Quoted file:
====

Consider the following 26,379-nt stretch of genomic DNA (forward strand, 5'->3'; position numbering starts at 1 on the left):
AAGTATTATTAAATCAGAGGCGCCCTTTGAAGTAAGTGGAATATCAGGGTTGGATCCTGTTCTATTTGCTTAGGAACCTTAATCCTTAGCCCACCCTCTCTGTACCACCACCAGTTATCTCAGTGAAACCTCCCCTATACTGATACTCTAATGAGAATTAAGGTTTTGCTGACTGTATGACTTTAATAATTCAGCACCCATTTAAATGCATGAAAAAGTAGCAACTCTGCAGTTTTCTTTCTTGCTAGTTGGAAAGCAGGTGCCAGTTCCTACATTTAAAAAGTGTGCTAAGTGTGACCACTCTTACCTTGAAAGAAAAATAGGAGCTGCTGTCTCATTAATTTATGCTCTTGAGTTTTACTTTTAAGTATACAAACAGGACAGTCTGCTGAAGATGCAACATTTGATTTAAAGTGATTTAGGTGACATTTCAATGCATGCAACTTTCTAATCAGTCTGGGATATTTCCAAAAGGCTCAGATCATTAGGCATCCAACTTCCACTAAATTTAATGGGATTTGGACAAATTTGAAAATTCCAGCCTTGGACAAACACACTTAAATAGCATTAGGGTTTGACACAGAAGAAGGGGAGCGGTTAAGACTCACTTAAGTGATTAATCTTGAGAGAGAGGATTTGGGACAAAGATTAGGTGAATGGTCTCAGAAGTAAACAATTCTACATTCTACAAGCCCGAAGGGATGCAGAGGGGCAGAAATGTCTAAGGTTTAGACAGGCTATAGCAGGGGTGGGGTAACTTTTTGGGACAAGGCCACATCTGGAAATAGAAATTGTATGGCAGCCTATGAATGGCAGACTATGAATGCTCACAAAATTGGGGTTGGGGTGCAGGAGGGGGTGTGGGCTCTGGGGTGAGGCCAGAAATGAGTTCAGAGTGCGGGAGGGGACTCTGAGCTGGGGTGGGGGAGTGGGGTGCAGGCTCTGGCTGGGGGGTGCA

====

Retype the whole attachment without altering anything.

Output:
Consider the following 26,379-nt stretch of genomic DNA (forward strand, 5'->3'; position numbering starts at 1 on the left):
AAGTATTATTAAATCAGAGGCGCCCTTTGAAGTAAGTGGAATATCAGGGTTGGATCCTGTTCTATTTGCTTAGGAACCTTAATCCTTAGCCCACCCTCTCTGTACCACCACCAGTTATCTCAGTGAAACCTCCCCTATACTGATACTCTAATGAGAATTAAGGTTTTGCTGACTGTATGACTTTAATAATTCAGCACCCATTTAAATGCATGAAAAAGTAGCAACTCTGCAGTTTTCTTTCTTGCTAGTTGGAAAGCAGGTGCCAGTTCCTACATTTAAAAAGTGTGCTAAGTGTGACCACTCTTACCTTGAAAGAAAAATAGGAGCTGCTGTCTCATTAATTTATGCTCTTGAGTTTTACTTTTAAGTATACAAACAGGACAGTCTGCTGAAGATGCAACATTTGATTTAAAGTGATTTAGGTGACATTTCAATGCATGCAACTTTCTAATCAGTCTGGGATATTTCCAAAAGGCTCAGATCATTAGGCATCCAACTTCCACTAAATTTAATGGGATTTGGACAAATTTGAAAATTCCAGCCTTGGACAAACACACTTAAATAGCATTAGGGTTTGACACAGAAGAAGGGGAGCGGTTAAGACTCACTTAAGTGATTAATCTTGAGAGAGAGGATTTGGGACAAAGATTAGGTGAATGGTCTCAGAAGTAAACAATTCTACATTCTACAAGCCCGAAGGGATGCAGAGGGGCAGAAATGTCTAAGGTTTAGACAGGCTATAGCAGGGGTGGGGTAACTTTTTGGGACAAGGCCACATCTGGAAATAGAAATTGTATGGCAGCCTATGAATGGCAGACTATGAATGCTCACAAAATTGGGGTTGGGGTGCAGGAGGGGGTGTGGGCTCTGGGGTGAGGCCAGAAATGAGTTCAGAGTGCGGGAGGGGACTCTGAGCTGGGGTGGGGGAGTGGGGTGCAGGCTCTGGCTGGGGGGTGCA